Deltote pygarga

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  • Pale tussock

    Calliteara pudibunda

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  • Poplar grey

    Subacronicta megacephala

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  • Purple thorn

    Selenia tetralunaria

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  • Rosy tabby

    Endotricha flammealis

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  • Silver Y

    Autographa gamma

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  • White-point

    Mythimna albipuncta

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  • White satin

    Leucoma salicis

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  • Yellow oak button

    Aleimma loeflingiana

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  • Yellow shell

    Camptogramma bilineata

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  • Yellow-tail

    Euproctis similis

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  • Bird's-nest moth

    Tinea trinotella

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  • Bird's wing

    Dypterygia scabriuscula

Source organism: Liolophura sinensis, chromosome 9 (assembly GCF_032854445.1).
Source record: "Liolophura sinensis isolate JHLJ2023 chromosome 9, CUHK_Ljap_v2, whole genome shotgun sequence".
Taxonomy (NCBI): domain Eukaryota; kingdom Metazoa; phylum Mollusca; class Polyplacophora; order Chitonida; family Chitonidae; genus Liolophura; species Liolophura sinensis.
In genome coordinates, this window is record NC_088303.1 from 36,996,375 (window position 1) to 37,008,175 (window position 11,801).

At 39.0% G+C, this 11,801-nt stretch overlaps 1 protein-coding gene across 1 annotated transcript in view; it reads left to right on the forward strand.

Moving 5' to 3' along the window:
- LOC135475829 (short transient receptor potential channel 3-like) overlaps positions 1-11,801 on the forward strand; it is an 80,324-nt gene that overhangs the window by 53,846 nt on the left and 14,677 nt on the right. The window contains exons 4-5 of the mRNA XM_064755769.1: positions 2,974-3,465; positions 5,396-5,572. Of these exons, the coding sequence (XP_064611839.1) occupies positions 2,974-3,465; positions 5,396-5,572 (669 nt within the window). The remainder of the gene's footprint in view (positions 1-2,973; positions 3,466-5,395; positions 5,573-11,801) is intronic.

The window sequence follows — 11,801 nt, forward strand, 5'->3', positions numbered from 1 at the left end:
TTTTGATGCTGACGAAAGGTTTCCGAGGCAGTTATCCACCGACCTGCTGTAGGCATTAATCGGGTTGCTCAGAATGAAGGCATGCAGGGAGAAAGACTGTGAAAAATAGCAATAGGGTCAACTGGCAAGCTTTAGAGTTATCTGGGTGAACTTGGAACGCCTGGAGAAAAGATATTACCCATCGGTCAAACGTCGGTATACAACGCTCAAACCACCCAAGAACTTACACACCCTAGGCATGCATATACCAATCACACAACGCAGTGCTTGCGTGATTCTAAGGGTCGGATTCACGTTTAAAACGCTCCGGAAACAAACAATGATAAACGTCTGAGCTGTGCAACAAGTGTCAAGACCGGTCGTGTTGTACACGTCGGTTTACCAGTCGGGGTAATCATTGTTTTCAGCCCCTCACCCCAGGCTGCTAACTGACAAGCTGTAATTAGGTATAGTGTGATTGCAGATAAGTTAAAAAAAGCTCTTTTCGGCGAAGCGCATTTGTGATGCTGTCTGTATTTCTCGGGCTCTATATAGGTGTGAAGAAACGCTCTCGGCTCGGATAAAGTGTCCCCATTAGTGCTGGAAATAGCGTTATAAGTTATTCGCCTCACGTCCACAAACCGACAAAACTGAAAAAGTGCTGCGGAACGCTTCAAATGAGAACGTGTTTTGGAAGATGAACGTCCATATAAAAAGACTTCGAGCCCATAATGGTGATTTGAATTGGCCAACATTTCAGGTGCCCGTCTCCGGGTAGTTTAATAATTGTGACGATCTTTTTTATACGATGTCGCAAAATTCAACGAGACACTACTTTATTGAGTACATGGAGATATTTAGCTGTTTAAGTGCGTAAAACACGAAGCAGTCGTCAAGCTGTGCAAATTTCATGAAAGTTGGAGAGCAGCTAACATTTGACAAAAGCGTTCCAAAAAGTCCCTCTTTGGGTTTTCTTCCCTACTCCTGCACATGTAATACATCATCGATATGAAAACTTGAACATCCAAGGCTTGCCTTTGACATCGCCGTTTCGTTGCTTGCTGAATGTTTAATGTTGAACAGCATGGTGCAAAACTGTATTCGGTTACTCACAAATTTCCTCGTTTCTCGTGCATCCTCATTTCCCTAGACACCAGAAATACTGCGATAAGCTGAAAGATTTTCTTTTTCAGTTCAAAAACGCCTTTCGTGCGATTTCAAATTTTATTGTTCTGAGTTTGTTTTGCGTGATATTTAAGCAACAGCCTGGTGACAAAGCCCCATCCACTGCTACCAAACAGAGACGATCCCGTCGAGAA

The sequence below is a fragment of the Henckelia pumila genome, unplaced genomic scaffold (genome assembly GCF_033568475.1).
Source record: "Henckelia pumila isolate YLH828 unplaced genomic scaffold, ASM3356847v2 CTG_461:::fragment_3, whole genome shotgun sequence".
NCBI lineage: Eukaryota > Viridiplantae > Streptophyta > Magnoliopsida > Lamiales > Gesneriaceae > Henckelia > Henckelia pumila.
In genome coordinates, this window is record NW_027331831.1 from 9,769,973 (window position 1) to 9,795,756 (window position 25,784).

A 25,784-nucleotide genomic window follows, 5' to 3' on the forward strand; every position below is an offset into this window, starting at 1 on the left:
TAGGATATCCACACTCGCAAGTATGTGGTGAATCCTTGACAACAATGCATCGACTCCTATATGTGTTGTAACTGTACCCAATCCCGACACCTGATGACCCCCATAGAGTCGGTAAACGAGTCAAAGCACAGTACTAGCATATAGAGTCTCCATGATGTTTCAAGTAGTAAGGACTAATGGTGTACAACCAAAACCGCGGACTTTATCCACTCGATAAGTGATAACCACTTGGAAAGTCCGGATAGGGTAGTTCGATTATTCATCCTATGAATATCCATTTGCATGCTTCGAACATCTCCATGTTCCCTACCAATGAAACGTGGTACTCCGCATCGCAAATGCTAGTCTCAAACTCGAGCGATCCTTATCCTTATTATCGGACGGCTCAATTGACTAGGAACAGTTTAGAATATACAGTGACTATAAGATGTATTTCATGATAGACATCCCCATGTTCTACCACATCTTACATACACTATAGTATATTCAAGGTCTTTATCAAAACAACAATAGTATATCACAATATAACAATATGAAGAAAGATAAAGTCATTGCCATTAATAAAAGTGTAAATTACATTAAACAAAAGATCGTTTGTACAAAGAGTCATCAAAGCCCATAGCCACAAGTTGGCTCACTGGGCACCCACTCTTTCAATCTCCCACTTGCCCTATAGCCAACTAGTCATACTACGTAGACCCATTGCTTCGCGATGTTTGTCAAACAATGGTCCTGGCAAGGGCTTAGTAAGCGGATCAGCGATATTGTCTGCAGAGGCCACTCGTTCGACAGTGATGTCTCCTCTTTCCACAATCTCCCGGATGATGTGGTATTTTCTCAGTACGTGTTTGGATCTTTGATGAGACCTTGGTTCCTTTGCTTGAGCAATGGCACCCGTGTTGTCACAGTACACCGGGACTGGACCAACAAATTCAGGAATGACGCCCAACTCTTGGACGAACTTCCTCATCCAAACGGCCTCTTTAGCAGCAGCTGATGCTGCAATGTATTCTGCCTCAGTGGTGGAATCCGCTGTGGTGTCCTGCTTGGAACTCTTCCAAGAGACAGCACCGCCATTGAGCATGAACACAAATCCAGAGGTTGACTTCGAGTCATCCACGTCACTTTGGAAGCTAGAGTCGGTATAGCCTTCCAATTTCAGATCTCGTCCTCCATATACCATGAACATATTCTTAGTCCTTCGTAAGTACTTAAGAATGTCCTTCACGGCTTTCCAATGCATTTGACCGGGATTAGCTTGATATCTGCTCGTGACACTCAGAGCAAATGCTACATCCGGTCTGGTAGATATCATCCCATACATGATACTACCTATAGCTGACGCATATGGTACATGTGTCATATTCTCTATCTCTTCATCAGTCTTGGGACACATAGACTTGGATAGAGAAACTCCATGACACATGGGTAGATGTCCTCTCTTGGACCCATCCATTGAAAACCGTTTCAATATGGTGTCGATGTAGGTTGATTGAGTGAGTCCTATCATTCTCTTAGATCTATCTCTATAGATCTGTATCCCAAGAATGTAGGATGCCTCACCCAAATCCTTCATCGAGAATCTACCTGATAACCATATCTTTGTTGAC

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  • Canary-shouldered thorn

    Ennomos alniaria

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  • Common swift

    Korscheltellus lupulina

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  • Feathered gothic

    Tholera decimalis

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  • July highflyer

    Hydriomena furcata

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  • Orange swift

    Triodia sylvina

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  • Scorched wing

    Plagodis dolabraria

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  • Sharp-angled peacock

    Macaria alternata

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  • Small magpie

    Anania hortulata

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  • Small phoenix

    Ecliptopera silaceata

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  • Swallow-tailed moth

    Ourapteryx sambucaria

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  • Blair's mocha

    Cyclophora puppilaria

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  • Buff footman